Rick: For awhile there it really looked like the job of radio disc jockey itself was in peril. Big companies were hiring people to voice track multiple stations, and some stations tried to compete directly with iPods by going jock-less. That approach hasn’t really worked out for them. They may have saved money in the short term, but there are precious few success stories of stations that used that approach. What edge do you think a live and local jock gives a radio station?

Megan: A real live person gives a radio station warmth. That’s what it boils down to for me. It’s like the difference between calling somewhere and getting a live person instead of a recording. It really does make a difference. The entire vibe is different. You can relate to a person. It’s hard to define because it’s such an intangible. I don’t think people walk around thinking, “Oh, I like having a real person there,” but it’s more of a feeling they get.

I’ve been hearing these stories that radio is dying, or that radio isn’t any fun anymore, and that nobody cares about it, but I don’t buy that for a second. I don’t think radio is going anywhere. As for me, it’s still great fun. I think you get out of it what you put into it. It’s what you make of it, and I choose to make it as fun as I can.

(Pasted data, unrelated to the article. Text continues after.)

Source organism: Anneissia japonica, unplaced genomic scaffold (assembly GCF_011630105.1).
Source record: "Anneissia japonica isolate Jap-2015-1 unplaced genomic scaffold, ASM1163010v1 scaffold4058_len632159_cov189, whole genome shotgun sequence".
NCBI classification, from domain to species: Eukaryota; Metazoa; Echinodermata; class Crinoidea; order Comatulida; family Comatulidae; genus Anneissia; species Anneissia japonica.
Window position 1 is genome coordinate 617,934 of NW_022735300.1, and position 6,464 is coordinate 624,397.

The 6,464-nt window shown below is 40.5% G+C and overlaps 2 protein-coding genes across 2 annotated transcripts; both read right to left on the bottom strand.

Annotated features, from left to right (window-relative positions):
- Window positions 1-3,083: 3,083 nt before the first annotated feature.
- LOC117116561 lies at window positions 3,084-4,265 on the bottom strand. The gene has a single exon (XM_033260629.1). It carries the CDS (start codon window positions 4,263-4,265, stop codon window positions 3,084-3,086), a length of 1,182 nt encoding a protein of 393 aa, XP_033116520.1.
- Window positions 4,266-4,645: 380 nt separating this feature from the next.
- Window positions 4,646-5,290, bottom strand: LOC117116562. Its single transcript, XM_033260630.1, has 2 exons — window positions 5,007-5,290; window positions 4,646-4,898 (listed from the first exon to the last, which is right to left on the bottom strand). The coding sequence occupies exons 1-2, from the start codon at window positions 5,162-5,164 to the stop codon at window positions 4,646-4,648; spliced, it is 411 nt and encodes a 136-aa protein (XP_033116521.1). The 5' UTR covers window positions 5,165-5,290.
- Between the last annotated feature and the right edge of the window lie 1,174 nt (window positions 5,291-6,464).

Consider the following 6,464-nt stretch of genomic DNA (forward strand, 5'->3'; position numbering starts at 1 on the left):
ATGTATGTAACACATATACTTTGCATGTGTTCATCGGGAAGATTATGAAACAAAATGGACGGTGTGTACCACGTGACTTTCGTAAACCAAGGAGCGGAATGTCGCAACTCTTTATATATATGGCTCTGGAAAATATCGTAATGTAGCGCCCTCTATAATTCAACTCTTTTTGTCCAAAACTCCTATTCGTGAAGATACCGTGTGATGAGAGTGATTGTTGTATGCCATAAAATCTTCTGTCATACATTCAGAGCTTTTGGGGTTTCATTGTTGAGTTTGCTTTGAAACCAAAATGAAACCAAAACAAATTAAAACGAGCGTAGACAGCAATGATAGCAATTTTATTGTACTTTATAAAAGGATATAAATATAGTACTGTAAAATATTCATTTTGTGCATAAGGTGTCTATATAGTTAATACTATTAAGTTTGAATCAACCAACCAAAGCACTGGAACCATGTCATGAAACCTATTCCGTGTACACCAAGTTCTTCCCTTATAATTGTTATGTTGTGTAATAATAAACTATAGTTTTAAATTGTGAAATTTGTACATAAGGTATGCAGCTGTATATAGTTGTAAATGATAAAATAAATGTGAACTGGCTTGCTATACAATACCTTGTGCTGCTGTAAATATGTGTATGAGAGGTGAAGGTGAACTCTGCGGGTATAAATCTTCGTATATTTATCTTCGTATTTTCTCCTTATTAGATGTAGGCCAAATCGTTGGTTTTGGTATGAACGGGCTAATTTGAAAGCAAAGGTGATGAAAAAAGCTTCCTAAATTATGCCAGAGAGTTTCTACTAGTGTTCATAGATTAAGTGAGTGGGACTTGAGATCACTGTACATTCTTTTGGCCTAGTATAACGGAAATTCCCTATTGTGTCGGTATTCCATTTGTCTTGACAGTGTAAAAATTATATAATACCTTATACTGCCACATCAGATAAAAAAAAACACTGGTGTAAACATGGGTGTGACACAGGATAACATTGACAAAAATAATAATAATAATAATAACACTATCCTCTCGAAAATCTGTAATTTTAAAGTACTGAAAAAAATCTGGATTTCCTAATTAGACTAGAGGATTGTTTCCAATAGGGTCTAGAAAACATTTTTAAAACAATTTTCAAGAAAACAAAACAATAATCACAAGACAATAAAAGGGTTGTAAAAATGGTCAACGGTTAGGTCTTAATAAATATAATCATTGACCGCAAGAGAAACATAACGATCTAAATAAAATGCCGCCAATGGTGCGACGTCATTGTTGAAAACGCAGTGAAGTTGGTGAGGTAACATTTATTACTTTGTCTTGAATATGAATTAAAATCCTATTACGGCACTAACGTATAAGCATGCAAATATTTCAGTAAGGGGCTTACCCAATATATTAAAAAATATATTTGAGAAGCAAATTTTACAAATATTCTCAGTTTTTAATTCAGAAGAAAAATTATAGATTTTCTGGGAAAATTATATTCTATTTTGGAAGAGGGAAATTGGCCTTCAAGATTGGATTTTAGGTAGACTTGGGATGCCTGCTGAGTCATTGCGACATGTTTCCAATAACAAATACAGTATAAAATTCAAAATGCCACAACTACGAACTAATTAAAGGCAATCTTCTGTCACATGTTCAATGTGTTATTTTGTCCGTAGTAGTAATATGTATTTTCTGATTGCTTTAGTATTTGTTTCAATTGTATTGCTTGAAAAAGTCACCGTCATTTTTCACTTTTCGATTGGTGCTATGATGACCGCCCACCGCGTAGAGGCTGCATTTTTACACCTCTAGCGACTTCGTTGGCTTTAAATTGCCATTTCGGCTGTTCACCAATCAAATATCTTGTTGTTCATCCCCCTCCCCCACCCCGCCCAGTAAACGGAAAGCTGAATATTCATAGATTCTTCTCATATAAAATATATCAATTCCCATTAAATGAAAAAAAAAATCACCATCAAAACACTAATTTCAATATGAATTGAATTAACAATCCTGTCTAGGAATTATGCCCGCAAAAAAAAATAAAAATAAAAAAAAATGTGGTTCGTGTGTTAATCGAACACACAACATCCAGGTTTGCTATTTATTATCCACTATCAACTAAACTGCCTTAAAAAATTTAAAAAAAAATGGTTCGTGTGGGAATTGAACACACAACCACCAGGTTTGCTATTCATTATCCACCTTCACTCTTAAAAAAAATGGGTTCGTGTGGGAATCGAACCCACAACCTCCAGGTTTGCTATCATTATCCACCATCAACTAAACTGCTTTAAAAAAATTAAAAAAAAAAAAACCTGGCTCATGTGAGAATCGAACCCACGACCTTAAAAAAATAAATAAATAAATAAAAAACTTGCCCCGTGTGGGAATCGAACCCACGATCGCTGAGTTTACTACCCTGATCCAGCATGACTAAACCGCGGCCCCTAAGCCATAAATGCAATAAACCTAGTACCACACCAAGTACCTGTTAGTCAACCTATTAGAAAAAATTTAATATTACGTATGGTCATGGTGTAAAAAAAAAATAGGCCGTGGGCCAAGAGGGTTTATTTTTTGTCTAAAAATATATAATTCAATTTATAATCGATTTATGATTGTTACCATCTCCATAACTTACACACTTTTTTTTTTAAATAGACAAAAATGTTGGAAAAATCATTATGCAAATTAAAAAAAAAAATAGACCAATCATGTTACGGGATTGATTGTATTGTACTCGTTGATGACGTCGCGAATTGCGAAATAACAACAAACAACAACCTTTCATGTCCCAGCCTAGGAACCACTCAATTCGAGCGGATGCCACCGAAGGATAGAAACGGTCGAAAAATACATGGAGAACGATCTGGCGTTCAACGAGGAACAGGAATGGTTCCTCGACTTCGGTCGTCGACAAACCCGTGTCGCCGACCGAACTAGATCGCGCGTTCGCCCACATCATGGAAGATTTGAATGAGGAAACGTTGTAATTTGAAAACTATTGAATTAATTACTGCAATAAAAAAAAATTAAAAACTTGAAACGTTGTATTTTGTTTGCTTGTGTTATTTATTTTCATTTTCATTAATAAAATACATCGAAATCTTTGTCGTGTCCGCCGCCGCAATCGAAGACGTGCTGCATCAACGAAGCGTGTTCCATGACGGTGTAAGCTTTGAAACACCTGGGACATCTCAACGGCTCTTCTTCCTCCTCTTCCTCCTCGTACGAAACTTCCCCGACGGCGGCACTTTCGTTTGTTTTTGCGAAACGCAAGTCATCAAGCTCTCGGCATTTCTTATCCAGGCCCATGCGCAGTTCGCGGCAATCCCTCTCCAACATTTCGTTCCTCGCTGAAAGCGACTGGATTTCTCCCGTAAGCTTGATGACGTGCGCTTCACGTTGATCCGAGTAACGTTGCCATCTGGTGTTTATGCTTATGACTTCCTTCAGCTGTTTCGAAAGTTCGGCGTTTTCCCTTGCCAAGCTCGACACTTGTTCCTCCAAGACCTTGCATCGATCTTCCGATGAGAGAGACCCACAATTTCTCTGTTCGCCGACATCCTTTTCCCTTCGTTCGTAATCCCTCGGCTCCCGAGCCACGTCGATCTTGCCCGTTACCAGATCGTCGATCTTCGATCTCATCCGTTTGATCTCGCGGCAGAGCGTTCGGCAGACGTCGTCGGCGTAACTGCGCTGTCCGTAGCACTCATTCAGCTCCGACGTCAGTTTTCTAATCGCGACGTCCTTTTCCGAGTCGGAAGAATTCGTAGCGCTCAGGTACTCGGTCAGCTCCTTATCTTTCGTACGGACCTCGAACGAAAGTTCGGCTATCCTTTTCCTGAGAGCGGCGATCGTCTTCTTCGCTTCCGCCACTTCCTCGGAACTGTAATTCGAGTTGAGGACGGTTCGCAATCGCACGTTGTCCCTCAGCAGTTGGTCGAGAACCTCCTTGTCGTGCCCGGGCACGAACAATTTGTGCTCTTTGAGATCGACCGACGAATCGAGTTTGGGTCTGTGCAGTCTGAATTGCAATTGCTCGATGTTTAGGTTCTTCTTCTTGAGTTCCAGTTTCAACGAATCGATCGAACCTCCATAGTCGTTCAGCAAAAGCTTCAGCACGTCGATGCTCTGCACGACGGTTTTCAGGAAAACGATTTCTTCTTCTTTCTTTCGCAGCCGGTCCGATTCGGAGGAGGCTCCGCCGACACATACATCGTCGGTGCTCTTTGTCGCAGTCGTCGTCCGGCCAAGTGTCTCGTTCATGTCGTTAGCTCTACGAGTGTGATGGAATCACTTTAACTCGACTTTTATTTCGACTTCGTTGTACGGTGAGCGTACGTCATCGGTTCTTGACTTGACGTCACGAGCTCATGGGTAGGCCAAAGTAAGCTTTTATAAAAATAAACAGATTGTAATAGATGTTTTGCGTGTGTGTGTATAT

Rick: Another common complaint I’ve heard from female broadcasters is that there simply aren’t a lot of women in important roles in radio. Do you agree with that, and if so, why do you think that’s the case?

Megan: I don’t know that I totally agree with that. I mean, yes, it’s a male dominated field, but I don’t necessarily think there is anything wrong with that. There’s a place for everyone. I understand some of the complaints that women have, but I also know a lot of women in the business, and a lot of them have been in it for a very long time. Including me. I’m going on twenty five years.

I’ve always struggled with this subject matter, because I understand why some women would be upset, but I think in the long run the right person gets the job—male or female. It’s different if the station is targeted to women, and doesn’t give women a voice. If there’s a station that’s targeted to men, I certainly don’t have a problem with men having those jobs.